C.H. Spurgeons's The Treasury of David



Verse 4. He shall cover thee with thy feathers, and under his wings shalt thou trust. A wonderful expression! Had it been invented by an uninspired man it would have verged upon blasphemy, for who should dare to apply such words to the Infinite Jehovah? But as he himself authorised, yea, dictated the language, we have here a transcendent condescension, such as it becomes us to admire and adore. Doth the Lord speak of his feathers, as though he likened himself to a bird? Who will not see herein a matchless love, a divine tenderness, which should both woo and win our confidence? Even as a hen covereth her chickens so doth the Lord protect the souls which dwell in him; let us cower down beneath him for comfort and for safety. Hawks in the sky and snares in the field are equally harmless when we nestle so near the Lord.

His truth -- his true promise, and his faithfulness to his promise, shall be thy shield and buckler. Double armour has he who relies upon the Lord. He bears a shield and wears an all surrounding coat of mail -- such is the force of the word "buckler." To quench fiery darts the truth is a most effectual shield, and to blunt all swords it is an equally effectual coat of mail. Let us go forth to battle thus harnessed for the war, and we shall be safe in the thickest of the fight. It has been so, and so shall it be till we reach the land of peace, and there among the "helmed cherubim and sworded seraphim," we will wear no other ornament, his truth shall still be our shield and buckler.



Verse 4. He shall cover thee with his feathers, etc. Christ's wings are both for healing and for hiding (Matthew 4:2), for curing and securing us; the devil and his instruments would soon devour the servants of God, if he did not set an invincible guard about them, and cover them with the golden feathers of his protection. Thomas Watson.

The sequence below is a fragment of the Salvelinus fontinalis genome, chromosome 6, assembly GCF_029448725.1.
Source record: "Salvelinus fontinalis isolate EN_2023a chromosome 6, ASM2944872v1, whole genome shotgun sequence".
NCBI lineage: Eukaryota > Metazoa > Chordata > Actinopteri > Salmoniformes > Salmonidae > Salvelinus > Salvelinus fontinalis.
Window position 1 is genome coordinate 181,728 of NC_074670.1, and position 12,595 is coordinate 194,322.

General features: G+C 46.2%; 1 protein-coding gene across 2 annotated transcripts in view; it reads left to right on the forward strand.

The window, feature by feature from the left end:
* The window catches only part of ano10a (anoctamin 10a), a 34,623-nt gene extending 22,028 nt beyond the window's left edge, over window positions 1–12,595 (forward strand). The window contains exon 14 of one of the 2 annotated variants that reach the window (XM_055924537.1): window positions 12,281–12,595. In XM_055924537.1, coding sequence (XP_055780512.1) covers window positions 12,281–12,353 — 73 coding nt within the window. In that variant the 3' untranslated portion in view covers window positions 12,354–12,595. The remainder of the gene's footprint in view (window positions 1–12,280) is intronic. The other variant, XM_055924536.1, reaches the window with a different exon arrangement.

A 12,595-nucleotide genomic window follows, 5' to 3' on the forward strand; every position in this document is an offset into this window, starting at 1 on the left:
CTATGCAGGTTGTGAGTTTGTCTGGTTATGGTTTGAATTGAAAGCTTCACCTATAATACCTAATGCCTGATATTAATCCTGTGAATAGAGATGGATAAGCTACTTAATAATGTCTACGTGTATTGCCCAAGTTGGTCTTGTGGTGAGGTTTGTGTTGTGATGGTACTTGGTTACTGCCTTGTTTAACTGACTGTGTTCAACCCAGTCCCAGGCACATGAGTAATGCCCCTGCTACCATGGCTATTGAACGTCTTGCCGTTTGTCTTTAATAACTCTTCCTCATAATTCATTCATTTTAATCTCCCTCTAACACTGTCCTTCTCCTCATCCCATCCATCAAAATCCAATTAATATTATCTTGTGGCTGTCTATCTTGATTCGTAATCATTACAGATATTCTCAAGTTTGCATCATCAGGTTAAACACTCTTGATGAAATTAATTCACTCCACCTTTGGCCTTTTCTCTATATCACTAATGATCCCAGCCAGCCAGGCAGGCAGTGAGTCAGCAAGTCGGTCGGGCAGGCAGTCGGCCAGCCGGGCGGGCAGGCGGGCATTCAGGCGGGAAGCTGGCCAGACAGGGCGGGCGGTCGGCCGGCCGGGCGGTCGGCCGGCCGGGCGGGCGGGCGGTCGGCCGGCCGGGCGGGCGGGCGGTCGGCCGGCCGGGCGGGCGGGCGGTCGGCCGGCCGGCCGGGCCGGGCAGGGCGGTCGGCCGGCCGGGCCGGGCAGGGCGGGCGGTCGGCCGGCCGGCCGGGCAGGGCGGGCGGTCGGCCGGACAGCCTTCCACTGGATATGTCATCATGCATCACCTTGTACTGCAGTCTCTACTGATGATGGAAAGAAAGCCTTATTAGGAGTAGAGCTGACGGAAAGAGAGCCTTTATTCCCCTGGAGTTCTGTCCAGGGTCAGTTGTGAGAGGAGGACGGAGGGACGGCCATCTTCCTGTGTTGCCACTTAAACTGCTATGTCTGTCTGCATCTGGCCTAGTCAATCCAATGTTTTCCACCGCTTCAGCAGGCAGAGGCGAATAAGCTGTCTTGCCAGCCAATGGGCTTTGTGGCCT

Verse 4. He shall cover thee with his feathers, etc. This is the promise of the present life. For the promise of the life to come, who can explain? If the expectation of the just be gladness, and such gladness, that no object of desire in the world is worthy to be compared with it, what will the thing itself be which is expected? No eye, apart from Thee, O God, hath seen what Thou hast prepared for them that love Thee. Under these wings, therefore, four blessings are conferred upon us. For under these we are concealed: under these we are protected from the attack of the hawks and kites, which are the powers of the air: under these a salubrious shade refreshes us, and wards off the overpowering heat of the sun; under these, also we are nourished and cherished. Bernard.

Verse 4. He shall cover thee with his feathers, etc.,

His plumes shall make a downie bed,
Where thou shalt rest; He shall display
His wings of truth over thy head,
Which, like a shield, shall drive away
The fears of night, the darts of day. Thomas Caryl.

Verse 4. His truth shall be thy shield and buckler. That which we must oppose to all perils is the truth, or Word of God; so long as we keep that, and ward off darts and swords by that means, we shall not be overcome. David Dickson.



Verse 4.

  1. The compassion of God.
  2. The confidence of saints.
  3. The panoply of truth.

Copyright Statement
These files are public domain and are a derivative of an electronic edition that is available on the Christian Classics Ethereal Library Website.

Bibliography Information
Spurgeon, Charles H. "Commentary on Psalms 91:4". "C.H. Spurgeons's The Treasury of David". <>. 1865-1885.